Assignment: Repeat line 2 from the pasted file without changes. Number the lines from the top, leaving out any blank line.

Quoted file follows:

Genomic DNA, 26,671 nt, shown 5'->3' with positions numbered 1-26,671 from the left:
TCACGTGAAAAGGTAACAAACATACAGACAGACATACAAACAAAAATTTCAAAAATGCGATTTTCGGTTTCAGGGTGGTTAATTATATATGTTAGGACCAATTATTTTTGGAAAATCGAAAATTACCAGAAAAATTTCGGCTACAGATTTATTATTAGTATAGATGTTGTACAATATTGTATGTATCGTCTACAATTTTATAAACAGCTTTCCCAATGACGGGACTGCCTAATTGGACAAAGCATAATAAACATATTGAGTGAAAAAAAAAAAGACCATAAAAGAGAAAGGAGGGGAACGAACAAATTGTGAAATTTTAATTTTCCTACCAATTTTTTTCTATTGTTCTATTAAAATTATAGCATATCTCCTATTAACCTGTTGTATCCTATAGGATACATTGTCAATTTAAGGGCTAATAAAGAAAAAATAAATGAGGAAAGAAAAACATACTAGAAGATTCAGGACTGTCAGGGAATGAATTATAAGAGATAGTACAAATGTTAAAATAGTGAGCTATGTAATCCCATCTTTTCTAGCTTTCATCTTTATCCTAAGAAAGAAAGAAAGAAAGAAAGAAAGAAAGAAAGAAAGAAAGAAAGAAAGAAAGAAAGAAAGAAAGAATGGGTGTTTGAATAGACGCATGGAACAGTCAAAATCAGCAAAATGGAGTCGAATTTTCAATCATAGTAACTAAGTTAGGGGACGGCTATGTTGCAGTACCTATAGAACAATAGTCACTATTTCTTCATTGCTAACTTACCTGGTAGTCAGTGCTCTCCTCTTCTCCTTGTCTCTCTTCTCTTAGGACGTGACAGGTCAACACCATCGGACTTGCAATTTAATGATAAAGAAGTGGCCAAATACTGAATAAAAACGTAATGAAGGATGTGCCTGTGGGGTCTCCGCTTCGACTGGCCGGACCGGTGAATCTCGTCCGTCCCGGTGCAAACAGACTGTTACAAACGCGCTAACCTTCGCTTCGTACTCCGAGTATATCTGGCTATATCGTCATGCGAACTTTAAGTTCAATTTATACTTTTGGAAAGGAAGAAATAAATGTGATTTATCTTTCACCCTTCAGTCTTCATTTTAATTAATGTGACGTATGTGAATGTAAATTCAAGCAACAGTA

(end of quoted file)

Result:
TCACGTGAAAAGGTAACAAACATACAGACAGACATACAAACAAAAATTTCAAAAATGCGATTTTCGGTTTCAGGGTGGTTAATTATATATGTTAGGACCAATTATTTTTGGAAAATCGAAAATTACCAGAAAAATTTCGGCTACAGATTTATTATTAGTATAGATGTTGTACAATATTGTATGTATCGTCTACAATTTTATAAACAGCTTTCCCAATGACGGGACTGCCTAATTGGACAAAGCATAATAAACATATTGAGTGAAAAAAAAAAAGACCATAAAAGAGAAAGGAGGGGAACGAACAAATTGTGAAATTTTAATTTTCCTACCAATTTTTTTCTATTGTTCTATTAAAATTATAGCATATCTCCTATTAACCTGTTGTATCCTATAGGATACATTGTCAATTTAAGGGCTAATAAAGAAAAAATAAATGAGGAAAGAAAAACATACTAGAAGATTCAGGACTGTCAGGGAATGAATTATAAGAGATAGTACAAATGTTAAAATAGTGAGCTATGTAATCCCATCTTTTCTAGCTTTCATCTTTATCCTAAGAAAGAAAGAAAGAAAGAAAGAAAGAAAGAAAGAAAGAAAGAAAGAAAGAAAGAAAGAAAGAAAGAATGGGTGTTTGAATAGACGCATGGAACAGTCAAAATCAGCAAAATGGAGTCGAATTTTCAATCATAGTAACTAAGTTAGGGGACGGCTATGTTGCAGTACCTATAGAACAATAGTCACTATTTCTTCATTGCTAACTTACCTGGTAGTCAGTGCTCTCCTCTTCTCCTTGTCTCTCTTCTCTTAGGACGTGACAGGTCAACACCATCGGACTTGCAATTTAATGATAAAGAAGTGGCCAAATACTGAATAAAAACGTAATGAAGGATGTGCCTGTGGGGTCTCCGCTTCGACTGGCCGGACCGGTGAATCTCGTCCGTCCCGGTGCAAACAGACTGTTACAAACGCGCTAACCTTCGCTTCGTACTCCGAGTATATCTGGCTATATCGTCATGCGAACTTTAAGTTCAATTTATACTTTTGGAAAGGAAGAAATAAATGTGATTTATCTTTCACCCTTCAGTCTTCATTTTAATTAATGTGACGTATGTGAATGTAAATTCAAGCAACAGTA